Economics and Land Value
Although the environmental benefits of conservation design have been widely documented and accepted, there is often debate over the cost-effectiveness of implementing conservation design principles. Although at times conservation design principles may cost more when initially compared to conventional development, most often over time they actually cost less due to decreased infrastructure construction and maintenance as well as decreased landscaping maintenance. Several cost analysis and studies conclude that conservation design is at least cost competitive if not more cost effective than conventional design (Conservation Research Institute, 2005).
It is important to provide stakeholders such as developers and local officials with evidence to show these principles can be cost competitive. For most developers, conservation design is still perceived as "risky" if not for the perceived additional costs than for the additional time needed for zoning variances (Mohamed, 2006). However, conservation subdivisions can provide higher profits and marketability to developers and hold higher property values for buyers. Additionally conservation design lots are less expensive to build with a construction cost savings of up to 25% depending on the lot size and density (NIPC, 2003). To get a monetary estimate of this savings, the Economics of Conservation Subdivisions paper by Mohamed states "lots in conservation subdivisions cost on average about $7,400 less to produce than lots in conventional subdivisions."
Prairie Crossing and Tellabs are two examples in our region that have achieved positive economic gains from implementing conservation design despite being in different development sectors. Prairie Crossing, located in Grayslake, reported a $3,798 savings per lot in construction costs. This can be attributed to innovative stormwater management, reduced curb and gutter, reduced site paving and sidewalks and the use of natural landscaping. Also Tellabs Corporation, located in Naperville, reported a total savings of $564,473, or just over 12% associated with capital costs according to a pre-construction analysis comparing conservation design to conventional design for the same site. Although decreased site preparation accounted for almost having of the savings, integrated stormwater management also contributed to the savings through the collective use of bioswales, wetlands, and natural landscaping (Conservation Research Institute, 2005).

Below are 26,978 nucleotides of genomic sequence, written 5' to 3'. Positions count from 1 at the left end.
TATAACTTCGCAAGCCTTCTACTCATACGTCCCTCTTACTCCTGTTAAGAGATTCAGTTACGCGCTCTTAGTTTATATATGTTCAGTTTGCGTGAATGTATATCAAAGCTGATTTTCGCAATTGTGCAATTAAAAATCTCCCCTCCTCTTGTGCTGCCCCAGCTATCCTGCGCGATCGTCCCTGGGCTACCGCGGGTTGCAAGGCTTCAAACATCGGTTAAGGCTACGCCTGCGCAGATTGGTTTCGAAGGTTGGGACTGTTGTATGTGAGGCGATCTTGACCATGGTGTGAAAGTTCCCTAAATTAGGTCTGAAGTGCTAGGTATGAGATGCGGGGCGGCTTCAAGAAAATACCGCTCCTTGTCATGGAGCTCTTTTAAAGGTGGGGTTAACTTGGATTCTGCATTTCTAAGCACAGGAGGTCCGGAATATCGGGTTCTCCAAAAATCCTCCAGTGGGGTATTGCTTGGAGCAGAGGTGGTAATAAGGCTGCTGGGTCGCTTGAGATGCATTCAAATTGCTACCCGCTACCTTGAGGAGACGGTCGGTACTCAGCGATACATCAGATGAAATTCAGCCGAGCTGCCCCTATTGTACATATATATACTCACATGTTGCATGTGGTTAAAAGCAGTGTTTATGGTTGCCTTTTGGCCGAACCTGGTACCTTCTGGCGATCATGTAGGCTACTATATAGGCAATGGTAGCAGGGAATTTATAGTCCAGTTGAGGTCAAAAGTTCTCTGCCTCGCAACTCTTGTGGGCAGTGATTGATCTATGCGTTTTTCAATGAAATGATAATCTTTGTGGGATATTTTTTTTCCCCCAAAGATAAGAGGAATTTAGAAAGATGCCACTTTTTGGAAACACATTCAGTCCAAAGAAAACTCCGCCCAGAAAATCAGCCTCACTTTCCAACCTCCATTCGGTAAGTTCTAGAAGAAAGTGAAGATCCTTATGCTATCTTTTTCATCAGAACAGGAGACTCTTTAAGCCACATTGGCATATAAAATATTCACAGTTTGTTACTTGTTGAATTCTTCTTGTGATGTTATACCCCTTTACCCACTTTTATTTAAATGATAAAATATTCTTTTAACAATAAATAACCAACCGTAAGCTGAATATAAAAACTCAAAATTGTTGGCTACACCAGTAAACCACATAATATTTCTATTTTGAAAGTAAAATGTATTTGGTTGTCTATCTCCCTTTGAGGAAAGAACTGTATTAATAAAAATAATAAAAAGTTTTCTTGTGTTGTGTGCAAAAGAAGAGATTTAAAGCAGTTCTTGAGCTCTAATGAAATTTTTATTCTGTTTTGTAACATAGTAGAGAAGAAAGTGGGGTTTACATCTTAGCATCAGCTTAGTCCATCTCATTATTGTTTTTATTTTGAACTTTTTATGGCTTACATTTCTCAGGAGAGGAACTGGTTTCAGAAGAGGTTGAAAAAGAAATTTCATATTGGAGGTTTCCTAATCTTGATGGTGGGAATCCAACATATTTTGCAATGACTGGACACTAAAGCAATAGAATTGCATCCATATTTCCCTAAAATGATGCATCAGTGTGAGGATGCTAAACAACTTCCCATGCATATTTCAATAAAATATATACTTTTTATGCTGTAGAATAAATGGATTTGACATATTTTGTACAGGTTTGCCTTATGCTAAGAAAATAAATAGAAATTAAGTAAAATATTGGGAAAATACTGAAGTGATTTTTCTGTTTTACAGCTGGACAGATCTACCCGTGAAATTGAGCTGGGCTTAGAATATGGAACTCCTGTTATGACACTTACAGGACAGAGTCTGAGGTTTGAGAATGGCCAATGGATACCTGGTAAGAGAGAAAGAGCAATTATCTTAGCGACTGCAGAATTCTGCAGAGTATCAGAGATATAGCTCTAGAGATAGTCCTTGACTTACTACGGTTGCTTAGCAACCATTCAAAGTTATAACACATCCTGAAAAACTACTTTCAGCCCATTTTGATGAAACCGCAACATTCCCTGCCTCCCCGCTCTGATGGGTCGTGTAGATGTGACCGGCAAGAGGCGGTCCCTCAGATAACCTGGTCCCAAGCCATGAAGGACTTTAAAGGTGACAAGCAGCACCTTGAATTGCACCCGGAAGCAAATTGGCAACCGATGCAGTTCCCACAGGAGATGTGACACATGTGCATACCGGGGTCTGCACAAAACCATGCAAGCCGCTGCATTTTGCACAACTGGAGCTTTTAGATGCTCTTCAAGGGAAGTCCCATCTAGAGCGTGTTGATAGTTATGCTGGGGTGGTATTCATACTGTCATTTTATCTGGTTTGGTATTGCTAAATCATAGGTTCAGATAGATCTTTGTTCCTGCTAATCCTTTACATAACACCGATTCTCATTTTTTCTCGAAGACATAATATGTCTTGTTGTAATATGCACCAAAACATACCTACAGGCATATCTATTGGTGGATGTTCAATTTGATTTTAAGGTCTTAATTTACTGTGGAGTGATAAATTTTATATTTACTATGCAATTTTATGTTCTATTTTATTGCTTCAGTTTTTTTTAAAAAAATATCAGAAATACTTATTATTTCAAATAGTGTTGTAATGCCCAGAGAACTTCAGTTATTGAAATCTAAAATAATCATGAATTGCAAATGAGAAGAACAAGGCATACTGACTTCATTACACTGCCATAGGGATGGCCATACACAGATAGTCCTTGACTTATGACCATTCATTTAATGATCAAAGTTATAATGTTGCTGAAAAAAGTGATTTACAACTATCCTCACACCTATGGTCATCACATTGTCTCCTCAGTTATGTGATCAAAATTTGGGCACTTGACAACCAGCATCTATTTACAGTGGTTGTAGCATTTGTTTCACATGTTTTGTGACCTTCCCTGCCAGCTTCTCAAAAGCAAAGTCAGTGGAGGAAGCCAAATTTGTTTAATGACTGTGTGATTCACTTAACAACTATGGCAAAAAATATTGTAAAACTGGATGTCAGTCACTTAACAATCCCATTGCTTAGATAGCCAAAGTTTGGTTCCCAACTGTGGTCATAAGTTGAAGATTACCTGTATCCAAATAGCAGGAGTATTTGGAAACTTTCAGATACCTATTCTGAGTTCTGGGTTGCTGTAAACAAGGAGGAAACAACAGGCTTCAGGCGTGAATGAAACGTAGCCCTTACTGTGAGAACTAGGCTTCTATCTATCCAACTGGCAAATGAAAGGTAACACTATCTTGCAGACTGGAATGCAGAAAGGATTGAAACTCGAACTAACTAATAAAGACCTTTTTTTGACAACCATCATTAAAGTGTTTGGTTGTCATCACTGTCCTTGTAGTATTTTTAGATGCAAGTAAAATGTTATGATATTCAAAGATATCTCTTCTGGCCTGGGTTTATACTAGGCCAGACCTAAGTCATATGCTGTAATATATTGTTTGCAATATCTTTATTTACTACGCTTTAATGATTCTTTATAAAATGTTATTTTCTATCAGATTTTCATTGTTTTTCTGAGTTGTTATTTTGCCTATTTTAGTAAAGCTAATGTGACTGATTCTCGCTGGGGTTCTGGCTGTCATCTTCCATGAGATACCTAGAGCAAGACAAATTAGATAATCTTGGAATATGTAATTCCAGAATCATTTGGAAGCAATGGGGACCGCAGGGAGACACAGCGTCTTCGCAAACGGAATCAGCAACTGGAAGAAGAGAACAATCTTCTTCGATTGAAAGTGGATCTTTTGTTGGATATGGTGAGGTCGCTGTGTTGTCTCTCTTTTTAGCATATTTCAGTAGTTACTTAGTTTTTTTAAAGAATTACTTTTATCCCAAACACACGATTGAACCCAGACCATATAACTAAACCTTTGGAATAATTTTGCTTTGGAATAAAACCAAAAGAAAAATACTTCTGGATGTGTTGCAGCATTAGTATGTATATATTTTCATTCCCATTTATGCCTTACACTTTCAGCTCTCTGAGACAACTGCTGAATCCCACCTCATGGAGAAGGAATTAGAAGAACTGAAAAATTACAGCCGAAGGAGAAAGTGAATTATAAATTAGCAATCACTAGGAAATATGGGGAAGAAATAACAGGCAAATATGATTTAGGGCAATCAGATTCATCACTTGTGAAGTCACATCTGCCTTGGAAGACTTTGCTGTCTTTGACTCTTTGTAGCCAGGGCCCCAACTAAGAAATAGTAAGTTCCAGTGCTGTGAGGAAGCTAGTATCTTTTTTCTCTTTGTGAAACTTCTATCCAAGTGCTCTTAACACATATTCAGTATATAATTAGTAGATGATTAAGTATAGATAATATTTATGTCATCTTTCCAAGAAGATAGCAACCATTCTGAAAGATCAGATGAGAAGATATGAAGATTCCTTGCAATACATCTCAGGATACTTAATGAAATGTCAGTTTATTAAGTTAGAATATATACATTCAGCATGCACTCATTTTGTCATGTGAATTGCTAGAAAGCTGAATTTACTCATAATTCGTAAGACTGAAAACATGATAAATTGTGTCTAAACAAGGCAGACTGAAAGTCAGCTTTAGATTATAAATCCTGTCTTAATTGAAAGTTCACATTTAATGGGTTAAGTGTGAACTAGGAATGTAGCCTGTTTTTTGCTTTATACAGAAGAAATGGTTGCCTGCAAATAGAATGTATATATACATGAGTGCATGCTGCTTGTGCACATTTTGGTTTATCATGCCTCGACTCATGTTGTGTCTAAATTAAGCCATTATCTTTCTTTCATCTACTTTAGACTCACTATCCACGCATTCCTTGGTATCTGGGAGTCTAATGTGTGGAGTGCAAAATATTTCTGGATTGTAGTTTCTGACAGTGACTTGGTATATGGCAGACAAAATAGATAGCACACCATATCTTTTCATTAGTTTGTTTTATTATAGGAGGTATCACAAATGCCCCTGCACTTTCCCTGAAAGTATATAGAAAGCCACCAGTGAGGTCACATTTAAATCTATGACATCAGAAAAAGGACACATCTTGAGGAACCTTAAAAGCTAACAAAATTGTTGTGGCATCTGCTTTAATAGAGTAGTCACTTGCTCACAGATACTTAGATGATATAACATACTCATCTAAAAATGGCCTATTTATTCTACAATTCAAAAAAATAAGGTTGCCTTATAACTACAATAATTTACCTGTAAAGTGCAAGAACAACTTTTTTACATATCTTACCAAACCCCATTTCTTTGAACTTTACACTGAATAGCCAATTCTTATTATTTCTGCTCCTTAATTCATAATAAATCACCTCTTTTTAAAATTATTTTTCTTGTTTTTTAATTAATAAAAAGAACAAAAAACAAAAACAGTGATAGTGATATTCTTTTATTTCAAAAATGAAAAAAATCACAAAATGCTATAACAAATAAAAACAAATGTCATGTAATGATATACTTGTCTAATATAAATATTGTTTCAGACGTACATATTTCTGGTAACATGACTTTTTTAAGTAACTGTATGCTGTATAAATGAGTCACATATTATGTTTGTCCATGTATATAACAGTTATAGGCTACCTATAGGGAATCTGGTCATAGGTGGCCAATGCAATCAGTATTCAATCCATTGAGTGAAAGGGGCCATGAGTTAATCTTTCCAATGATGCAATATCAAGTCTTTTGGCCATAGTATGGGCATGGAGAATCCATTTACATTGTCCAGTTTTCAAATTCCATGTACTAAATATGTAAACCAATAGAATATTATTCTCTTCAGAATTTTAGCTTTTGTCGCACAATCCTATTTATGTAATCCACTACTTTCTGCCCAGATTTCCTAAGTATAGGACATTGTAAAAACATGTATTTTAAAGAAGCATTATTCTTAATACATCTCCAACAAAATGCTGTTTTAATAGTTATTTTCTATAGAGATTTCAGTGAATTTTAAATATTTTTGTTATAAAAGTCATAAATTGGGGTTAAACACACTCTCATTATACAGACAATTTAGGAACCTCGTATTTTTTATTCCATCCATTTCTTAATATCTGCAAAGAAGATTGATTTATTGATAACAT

In general two conservation design techniques, clustered site design and naturalized stormwater management systems, seem to have the most consistent and straightforward cost benefits onsite. However the cumulative benefits and cost savings gained when combining multiple techniques often exceeds the individual benefits due to their integrated nature. In the 2005 Conservation Research Institute report, ten case studies were assessed based on their holistic conservation design portfolios and on average saved 36% over conventional design.